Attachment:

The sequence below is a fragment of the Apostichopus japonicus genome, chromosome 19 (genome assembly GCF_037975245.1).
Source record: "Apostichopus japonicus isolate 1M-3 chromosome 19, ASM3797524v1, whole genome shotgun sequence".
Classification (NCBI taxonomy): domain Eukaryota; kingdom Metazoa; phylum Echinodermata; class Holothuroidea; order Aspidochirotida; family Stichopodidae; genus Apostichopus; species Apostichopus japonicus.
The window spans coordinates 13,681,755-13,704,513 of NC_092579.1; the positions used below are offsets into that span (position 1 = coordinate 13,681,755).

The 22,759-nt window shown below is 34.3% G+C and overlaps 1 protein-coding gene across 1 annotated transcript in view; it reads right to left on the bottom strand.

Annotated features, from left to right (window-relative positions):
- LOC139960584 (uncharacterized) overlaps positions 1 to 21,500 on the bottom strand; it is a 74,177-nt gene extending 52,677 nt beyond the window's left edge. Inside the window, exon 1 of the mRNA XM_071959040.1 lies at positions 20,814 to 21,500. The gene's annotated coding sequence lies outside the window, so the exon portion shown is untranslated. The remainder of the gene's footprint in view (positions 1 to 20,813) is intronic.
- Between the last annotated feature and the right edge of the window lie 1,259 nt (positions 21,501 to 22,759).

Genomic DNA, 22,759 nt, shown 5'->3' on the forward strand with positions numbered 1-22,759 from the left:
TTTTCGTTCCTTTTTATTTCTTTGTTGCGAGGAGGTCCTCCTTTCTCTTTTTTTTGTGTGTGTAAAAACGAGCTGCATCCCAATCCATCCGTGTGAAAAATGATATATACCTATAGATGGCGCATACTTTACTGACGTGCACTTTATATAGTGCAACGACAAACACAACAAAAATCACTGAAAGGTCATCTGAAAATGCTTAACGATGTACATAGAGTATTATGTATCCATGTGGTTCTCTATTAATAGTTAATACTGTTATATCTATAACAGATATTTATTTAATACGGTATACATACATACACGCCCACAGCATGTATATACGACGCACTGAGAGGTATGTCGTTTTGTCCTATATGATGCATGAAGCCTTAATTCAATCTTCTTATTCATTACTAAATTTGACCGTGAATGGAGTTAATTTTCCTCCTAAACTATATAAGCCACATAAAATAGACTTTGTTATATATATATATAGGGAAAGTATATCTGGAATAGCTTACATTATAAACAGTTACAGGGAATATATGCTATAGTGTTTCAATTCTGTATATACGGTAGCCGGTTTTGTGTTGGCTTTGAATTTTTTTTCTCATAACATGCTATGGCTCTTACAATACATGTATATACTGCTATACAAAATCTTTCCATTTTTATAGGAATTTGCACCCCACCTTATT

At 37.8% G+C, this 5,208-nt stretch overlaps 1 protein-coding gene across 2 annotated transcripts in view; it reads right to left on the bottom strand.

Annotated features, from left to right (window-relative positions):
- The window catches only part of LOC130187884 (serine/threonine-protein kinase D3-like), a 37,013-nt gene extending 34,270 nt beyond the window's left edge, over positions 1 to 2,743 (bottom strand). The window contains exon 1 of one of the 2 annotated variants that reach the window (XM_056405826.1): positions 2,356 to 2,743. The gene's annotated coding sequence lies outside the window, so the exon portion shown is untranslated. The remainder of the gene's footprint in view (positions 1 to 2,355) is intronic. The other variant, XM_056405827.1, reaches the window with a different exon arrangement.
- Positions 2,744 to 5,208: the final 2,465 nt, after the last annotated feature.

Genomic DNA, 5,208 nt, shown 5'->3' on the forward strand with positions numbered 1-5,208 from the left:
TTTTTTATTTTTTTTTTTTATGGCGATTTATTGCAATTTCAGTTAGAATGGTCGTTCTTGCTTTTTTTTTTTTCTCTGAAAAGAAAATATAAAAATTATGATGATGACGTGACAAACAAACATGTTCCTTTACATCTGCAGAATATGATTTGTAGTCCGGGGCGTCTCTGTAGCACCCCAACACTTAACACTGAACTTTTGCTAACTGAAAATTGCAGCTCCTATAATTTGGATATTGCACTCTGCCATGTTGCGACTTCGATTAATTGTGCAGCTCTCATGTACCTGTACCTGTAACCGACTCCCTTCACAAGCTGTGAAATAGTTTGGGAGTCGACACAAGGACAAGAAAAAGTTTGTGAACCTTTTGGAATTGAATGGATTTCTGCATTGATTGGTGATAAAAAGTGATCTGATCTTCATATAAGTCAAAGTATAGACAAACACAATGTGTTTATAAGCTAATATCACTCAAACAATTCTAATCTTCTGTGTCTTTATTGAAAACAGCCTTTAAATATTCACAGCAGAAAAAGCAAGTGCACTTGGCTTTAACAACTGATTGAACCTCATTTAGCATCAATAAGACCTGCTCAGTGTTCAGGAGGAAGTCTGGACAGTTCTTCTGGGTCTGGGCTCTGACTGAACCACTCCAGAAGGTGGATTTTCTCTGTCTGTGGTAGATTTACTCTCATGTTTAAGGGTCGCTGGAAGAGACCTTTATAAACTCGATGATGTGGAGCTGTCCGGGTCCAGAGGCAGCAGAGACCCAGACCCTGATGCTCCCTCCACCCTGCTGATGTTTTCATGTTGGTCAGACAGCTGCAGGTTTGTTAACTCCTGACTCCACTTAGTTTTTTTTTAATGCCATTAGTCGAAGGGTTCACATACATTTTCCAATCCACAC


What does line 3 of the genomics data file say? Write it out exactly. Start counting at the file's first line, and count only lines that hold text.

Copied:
Classification (NCBI taxonomy): domain Eukaryota; kingdom Metazoa; phylum Echinodermata; class Holothuroidea; order Aspidochirotida; family Stichopodidae; genus Apostichopus; species Apostichopus japonicus.